By Andru McCracken

Being a leader in a small community is tough. Armchair quarterbacks are more than willing to tell small town politicians how things could be done better, especially well after the fact. At the risk of being unneighbourly, I’m going to lay into Merlin Blackwell Mayor of Clearwater and I will not wait 10 years to do it. Blackwell has to remember who he is representing and quick.

The difference between the reaction of the Mayor of Clearwater and the Chief of the Simpcw First Nation to the closure of Canfor Vavenby is a curious thing.

At first glance it would seem the odds are against saving the jobs associated with the mill, but even so, Mayor of Clearwater Merlin Blackwell has taken an interesting approach. He took the decision without question.

Blackwell hasn’t said anything provocative or upsetting, he’s on record saying: “It’s rather unfortunate that it has happened,” in an early interview.

To date, he hasn’t chosen a combative stance by pitting the interests of Clearwater and by extension Vavenby against forest corporations. Instead, he’s on the record saying: “We’ve been through shutdowns before, multi-year shutdowns with Canfor, so we had a feeling something was coming.”

In interviews with the press, Blackwell concedes the loss of the mill and doesn’t even mention the forest tenure associated with that mill. My question is how can this be a sane position to hold?

Blackwell has decided it isn’t his job to stand on guard for the resources that has made his community wealthy since the 1950s. But whose job would it be then?

If you think it’s crazy talk that a mayor might influence the future of the Canfor-Vavenby mill or the fate of the associated tenure, think again. The ruling NDP has said they are interested in what is at stake for the community. They have spelled it out again and again, for media outlet after media outlet, that Canfor can’t just sell their license to Interfor without a thought and that jobs matter. The Province, like it or not, holds the trump card. They own it and they are acting like it. For 16 years the BC Liberals told us how much better it was with the fox in charge of the hen house. A reality check is required here because the times have changed. The fox is no longer in charge.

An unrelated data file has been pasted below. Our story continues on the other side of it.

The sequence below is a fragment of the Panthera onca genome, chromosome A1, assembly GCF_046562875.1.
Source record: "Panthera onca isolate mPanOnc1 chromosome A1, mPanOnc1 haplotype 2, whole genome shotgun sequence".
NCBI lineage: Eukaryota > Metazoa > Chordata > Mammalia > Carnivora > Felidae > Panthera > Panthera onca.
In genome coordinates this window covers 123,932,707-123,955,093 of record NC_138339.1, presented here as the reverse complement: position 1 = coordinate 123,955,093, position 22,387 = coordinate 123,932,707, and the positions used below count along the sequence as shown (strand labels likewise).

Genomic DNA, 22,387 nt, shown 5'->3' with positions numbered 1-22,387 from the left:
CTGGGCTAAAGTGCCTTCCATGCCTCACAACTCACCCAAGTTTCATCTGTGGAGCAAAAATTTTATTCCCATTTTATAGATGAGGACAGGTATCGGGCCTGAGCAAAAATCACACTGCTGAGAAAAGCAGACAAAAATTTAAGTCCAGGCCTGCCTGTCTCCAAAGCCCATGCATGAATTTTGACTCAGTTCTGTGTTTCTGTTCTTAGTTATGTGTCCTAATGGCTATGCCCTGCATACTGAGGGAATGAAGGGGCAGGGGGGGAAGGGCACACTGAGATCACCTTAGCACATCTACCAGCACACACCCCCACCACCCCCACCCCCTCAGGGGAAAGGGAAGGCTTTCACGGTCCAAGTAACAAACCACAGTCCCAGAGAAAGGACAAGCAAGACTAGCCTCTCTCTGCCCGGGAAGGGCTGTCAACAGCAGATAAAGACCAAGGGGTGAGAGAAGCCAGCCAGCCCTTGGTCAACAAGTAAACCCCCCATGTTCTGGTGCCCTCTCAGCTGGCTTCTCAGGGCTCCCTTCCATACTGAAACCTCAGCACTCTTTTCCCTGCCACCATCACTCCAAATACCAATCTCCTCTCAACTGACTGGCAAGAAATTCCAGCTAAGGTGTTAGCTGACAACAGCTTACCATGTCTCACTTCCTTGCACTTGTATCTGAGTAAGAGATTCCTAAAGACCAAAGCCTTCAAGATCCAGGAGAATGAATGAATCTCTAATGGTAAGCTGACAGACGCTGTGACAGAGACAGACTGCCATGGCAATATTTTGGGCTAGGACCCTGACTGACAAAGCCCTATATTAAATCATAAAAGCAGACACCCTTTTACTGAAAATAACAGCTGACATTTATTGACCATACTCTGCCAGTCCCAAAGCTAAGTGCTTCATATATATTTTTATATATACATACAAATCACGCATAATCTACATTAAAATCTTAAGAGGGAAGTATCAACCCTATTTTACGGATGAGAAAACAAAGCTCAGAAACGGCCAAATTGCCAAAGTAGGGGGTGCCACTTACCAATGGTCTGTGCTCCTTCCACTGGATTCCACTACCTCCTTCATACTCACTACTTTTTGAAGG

One imagines that every second BC Liberal co-owns their yard with the kid who mowed their lawn, deciding that, because the kid worked in it for a summer that he had a sovereign right to it.

Even with the support of the government who owns and manages the forest resource, Blackwell seems to have decided that there isn’t a better solution for Vavenby and Clearwater than to lose their mill. The reason the mill is closing is money. $60 million to be exact. If selling the tenure wasn’t an option, Canfor would not be shutting their mill.

When Canfor executives decided to close Vavenby, not one of them asked how Blackwell would like it, or the union or the Simpcw First Nation. Is it mean? No. That’s just competent board members doing their job. They work in the interest of their shareholders. They weren’t looking for accolades or acceptance or to make a difficult situation more tolerable. Does Blackwell think it’s his job to help his community roll over? To accept a crappy deal? If he feels different, and can imagine another outcome why hasn’t he said it?

On the other hand, Chief of the Simpcw First Nation Shelly Loring said in no uncertain terms that the mill closure and the backroom deal to sell Canfor’s tenure was unwelcome, wrong and not in the best interests of her community.

Could it be that Loring, representing the interests of her nation, is the better mayor of Clearwater? By this I don’t mean more popular. I don’t mean more statesmanlike. She has the courage to point out that she expects better. I think Loring is on the right track, but it’s going to be an uphill battle without the support of the Mayor of Clearwater.

Loring said clearly that she does not consider the loss of 178 jobs as ‘in the province’s and community’s interest,’ and she expects the Province to do something. It’s curious the mayor of a small forest-dependent town would not say the same.

In the upcoming weeks the Rocky Mountain Goat News will cover the precipitous loss of jobs in the forest sector over the last 20 years.